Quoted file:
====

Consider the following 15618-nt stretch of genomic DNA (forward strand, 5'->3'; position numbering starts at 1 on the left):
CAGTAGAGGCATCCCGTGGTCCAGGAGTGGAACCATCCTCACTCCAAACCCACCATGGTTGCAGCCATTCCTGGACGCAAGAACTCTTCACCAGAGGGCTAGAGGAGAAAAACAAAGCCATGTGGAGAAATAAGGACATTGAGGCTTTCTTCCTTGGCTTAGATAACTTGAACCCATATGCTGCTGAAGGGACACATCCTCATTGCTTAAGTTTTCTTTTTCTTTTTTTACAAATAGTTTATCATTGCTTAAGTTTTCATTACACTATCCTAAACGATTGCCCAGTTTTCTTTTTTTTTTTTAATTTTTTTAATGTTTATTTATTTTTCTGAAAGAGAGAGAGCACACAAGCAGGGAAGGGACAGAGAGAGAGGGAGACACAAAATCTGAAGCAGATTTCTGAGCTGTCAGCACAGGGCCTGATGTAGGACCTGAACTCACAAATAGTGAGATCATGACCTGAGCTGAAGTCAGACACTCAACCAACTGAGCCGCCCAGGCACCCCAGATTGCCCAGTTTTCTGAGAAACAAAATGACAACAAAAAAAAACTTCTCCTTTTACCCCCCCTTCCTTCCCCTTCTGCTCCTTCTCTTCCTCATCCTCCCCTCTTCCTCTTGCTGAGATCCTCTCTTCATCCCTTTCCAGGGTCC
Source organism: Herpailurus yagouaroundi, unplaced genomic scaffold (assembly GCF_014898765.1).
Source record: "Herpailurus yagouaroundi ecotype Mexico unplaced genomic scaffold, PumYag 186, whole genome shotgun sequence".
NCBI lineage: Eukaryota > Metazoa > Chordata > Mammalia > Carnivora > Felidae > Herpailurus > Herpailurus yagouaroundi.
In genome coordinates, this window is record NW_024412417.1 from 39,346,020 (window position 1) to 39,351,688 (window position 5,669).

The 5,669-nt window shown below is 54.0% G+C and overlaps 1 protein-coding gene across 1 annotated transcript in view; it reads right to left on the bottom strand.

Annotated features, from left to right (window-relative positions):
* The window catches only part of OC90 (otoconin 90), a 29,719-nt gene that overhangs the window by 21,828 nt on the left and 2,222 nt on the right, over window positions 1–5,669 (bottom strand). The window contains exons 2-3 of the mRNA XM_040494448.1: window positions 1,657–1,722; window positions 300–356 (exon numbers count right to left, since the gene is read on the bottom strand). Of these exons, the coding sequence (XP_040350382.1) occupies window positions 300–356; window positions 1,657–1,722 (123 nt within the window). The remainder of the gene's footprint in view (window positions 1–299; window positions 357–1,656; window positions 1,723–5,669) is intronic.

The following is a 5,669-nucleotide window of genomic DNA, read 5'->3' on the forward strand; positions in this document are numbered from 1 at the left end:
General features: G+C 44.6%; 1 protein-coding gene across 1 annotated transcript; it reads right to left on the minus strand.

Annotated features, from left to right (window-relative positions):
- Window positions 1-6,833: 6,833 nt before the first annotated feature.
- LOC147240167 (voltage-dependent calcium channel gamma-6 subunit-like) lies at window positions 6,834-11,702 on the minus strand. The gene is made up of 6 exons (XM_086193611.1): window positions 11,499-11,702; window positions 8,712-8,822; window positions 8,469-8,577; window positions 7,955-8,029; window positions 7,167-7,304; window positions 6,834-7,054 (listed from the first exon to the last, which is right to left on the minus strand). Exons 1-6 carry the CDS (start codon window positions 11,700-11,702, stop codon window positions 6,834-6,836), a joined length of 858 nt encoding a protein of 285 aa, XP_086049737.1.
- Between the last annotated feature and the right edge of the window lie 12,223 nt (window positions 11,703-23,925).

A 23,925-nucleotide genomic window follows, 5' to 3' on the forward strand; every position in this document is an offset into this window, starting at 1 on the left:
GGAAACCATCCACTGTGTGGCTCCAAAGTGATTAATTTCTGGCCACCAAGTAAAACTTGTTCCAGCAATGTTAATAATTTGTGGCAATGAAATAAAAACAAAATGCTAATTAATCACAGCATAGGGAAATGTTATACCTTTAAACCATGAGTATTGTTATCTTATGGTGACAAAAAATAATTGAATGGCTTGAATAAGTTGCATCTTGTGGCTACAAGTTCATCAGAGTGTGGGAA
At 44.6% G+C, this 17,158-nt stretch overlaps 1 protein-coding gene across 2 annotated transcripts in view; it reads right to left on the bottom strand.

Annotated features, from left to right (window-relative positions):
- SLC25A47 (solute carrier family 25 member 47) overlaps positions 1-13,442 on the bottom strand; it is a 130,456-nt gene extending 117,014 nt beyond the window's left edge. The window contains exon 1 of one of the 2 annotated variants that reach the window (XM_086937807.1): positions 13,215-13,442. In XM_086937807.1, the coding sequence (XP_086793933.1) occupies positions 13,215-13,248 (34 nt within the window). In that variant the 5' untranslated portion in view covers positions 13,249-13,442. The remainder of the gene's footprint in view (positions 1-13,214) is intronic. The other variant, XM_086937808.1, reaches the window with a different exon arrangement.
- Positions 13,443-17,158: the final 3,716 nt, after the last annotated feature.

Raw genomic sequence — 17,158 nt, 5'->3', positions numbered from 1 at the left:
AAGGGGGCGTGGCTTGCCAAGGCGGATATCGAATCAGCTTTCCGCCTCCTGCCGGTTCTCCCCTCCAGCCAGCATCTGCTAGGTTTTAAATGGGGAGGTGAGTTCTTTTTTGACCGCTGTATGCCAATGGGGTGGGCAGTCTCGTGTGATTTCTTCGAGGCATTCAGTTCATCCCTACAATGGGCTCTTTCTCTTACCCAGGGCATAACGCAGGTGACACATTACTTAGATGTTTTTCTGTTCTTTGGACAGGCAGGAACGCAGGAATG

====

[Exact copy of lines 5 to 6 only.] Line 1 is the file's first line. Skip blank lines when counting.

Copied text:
NCBI lineage: Eukaryota > Metazoa > Chordata > Mammalia > Carnivora > Felidae > Herpailurus > Herpailurus yagouaroundi.
In genome coordinates, this window is record NW_024412417.1 from 39,346,020 (window position 1) to 39,351,688 (window position 5,669).